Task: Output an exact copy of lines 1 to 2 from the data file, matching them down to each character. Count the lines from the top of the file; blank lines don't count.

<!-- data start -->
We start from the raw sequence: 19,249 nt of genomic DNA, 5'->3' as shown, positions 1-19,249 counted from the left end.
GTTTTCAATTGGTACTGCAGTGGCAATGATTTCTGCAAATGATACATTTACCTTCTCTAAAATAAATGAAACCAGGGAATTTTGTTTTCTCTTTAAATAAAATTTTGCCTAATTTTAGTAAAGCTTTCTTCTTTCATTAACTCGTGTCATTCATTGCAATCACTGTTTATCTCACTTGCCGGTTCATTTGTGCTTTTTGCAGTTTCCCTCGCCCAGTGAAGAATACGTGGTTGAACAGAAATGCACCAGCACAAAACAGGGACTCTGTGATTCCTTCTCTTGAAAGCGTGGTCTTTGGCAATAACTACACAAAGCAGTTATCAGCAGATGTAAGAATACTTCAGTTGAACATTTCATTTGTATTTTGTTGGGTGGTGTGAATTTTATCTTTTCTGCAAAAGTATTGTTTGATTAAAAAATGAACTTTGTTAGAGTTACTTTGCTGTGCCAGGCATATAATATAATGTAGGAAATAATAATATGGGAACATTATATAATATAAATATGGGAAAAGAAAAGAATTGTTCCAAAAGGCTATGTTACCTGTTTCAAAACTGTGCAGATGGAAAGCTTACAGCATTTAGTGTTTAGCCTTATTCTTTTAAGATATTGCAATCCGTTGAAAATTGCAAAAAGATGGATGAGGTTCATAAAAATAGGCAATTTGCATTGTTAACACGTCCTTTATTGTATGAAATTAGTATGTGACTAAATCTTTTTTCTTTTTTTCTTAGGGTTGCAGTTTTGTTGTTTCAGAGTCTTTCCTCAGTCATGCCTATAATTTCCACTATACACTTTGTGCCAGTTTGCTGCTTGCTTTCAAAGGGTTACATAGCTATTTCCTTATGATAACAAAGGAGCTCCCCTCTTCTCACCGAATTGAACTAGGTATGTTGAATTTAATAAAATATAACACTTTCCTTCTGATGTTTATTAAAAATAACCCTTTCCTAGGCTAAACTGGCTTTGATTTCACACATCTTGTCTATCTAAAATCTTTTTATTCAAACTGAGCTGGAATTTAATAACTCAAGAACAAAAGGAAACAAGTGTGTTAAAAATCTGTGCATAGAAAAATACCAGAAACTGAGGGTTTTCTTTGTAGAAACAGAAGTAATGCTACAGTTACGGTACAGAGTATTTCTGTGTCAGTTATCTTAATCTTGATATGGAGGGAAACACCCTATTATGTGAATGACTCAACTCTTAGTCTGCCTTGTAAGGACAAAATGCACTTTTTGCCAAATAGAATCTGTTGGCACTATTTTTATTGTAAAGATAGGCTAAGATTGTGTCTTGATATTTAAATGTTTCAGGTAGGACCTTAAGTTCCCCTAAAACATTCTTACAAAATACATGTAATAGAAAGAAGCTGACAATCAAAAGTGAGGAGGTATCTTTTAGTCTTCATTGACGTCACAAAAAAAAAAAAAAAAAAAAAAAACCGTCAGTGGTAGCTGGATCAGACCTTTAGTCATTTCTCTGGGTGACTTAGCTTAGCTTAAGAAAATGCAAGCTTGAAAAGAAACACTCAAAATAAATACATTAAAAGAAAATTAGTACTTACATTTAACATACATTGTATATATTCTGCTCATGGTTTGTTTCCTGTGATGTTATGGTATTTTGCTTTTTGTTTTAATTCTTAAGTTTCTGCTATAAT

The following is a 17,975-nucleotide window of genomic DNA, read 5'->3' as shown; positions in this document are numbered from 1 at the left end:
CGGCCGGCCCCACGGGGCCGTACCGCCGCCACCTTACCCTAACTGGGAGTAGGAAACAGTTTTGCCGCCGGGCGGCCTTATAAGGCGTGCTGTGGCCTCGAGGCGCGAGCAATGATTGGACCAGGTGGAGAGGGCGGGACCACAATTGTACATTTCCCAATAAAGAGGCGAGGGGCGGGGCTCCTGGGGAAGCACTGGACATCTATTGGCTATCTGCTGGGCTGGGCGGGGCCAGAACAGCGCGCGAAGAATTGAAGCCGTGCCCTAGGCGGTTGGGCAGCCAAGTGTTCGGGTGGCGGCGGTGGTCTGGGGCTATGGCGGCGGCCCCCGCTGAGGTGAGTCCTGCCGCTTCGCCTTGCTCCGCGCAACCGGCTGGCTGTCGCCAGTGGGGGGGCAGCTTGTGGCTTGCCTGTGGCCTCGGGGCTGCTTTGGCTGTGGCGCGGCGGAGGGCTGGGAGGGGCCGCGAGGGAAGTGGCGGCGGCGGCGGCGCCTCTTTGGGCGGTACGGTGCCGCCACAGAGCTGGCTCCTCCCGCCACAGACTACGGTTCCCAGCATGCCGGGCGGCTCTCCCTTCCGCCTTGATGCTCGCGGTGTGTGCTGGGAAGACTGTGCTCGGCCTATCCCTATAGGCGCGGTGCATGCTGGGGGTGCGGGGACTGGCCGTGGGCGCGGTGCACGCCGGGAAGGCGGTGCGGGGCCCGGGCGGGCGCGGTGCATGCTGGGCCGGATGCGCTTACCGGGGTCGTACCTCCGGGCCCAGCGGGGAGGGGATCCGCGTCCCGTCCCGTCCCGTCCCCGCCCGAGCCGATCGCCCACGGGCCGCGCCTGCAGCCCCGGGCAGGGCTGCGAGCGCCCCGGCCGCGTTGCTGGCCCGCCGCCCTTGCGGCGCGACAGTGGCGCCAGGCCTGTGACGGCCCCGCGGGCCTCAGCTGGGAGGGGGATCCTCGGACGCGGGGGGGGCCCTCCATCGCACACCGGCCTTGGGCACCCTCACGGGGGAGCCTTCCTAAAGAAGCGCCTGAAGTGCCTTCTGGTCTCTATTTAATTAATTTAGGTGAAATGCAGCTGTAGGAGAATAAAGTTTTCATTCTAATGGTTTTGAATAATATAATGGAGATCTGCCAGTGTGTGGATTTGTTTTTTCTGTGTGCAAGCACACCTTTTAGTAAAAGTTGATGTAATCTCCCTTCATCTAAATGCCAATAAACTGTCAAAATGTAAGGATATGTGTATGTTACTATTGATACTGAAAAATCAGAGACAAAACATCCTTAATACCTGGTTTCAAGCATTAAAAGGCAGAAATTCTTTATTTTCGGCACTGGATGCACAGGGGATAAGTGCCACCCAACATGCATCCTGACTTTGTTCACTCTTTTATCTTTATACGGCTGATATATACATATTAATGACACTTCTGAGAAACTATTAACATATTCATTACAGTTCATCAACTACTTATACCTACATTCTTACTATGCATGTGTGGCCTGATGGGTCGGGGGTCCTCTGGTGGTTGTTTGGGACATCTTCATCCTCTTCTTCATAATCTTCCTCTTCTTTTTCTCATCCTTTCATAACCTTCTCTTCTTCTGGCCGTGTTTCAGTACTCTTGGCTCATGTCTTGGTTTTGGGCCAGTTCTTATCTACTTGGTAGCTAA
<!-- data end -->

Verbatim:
We start from the raw sequence: 19,249 nt of genomic DNA, 5'->3' as shown, positions 1-19,249 counted from the left end.
GTTTTCAATTGGTACTGCAGTGGCAATGATTTCTGCAAATGATACATTTACCTTCTCTAAAATAAATGAAACCAGGGAATTTTGTTTTCTCTTTAAATAAAATTTTGCCTAATTTTAGTAAAGCTTTCTTCTTTCATTAACTCGTGTCATTCATTGCAATCACTGTTTATCTCACTTGCCGGTTCATTTGTGCTTTTTGCAGTTTCCCTCGCCCAGTGAAGAATACGTGGTTGAACAGAAATGCACCAGCACAAAACAGGGACTCTGTGATTCCTTCTCTTGAAAGCGTGGTCTTTGGCAATAACTACACAAAGCAGTTATCAGCAGATGTAAGAATACTTCAGTTGAACATTTCATTTGTATTTTGTTGGGTGGTGTGAATTTTATCTTTTCTGCAAAAGTATTGTTTGATTAAAAAATGAACTTTGTTAGAGTTACTTTGCTGTGCCAGGCATATAATATAATGTAGGAAATAATAATATGGGAACATTATATAATATAAATATGGGAAAAGAAAAGAATTGTTCCAAAAGGCTATGTTACCTGTTTCAAAACTGTGCAGATGGAAAGCTTACAGCATTTAGTGTTTAGCCTTATTCTTTTAAGATATTGCAATCCGTTGAAAATTGCAAAAAGATGGATGAGGTTCATAAAAATAGGCAATTTGCATTGTTAACACGTCCTTTATTGTATGAAATTAGTATGTGACTAAATCTTTTTTCTTTTTTTCTTAGGGTTGCAGTTTTGTTGTTTCAGAGTCTTTCCTCAGTCATGCCTATAATTTCCACTATACACTTTGTGCCAGTTTGCTGCTTGCTTTCAAAGGGTTACATAGCTATTTCCTTATGATAACAAAGGAGCTCCCCTCTTCTCACCGAATTGAACTAGGTATGTTGAATTTAATAAAATATAACACTTTCCTTCTGATGTTTATTAAAAATAACCCTTTCCTAGGCTAAACTGGCTTTGATTTCACACATCTTGTCTATCTAAAATCTTTTTATTCAAACTGAGCTGGAATTTAATAACTCAAGAACAAAAGGAAACAAGTGTGTTAAAAATCTGTGCATAGAAAAATACCAGAAACTGAGGGTTTTCTTTGTAGAAACAGAAGTAATGCTACAGTTACGGTACAGAGTATTTCTGTGTCAGTTATCTTAATCTTGATATGGAGGGAAACACCCTATTATGTGAATGACTCAACTCTTAGTCTGCCTTGTAAGGACAAAATGCACTTTTTGCCAAATAGAATCTGTTGGCACTATTTTTATTGTAAAGATAGGCTAAGATTGTGTCTTGATATTTAAATGTTTCAGGTAGGACCTTAAGTTCCCCTAAAACATTCTTACAAAATACATGTAATAGAAAGAAGCTGACAATCAAAAGTGAGGAGGTATCTTTTAGTCTTCATTGACGTCACAAAAAAAAAAAAAAAAAAAAAAAACCGTCAGTGGTAGCTGGATCAGACCTTTAGTCATTTCTCTGGGTGACTTAGCTTAGCTTAAGAAAATGCAAGCTTGAAAAGAAACACTCAAAATAAATACATTAAAAGAAAATTAGTACTTACATTTAACATACATTGTATATATTCTGCTCATGGTTTGTTTCCTGTGATGTTATGGTATTTTGCTTTTTGTTTTAATTCTTAAGTTTCTGCTATAAT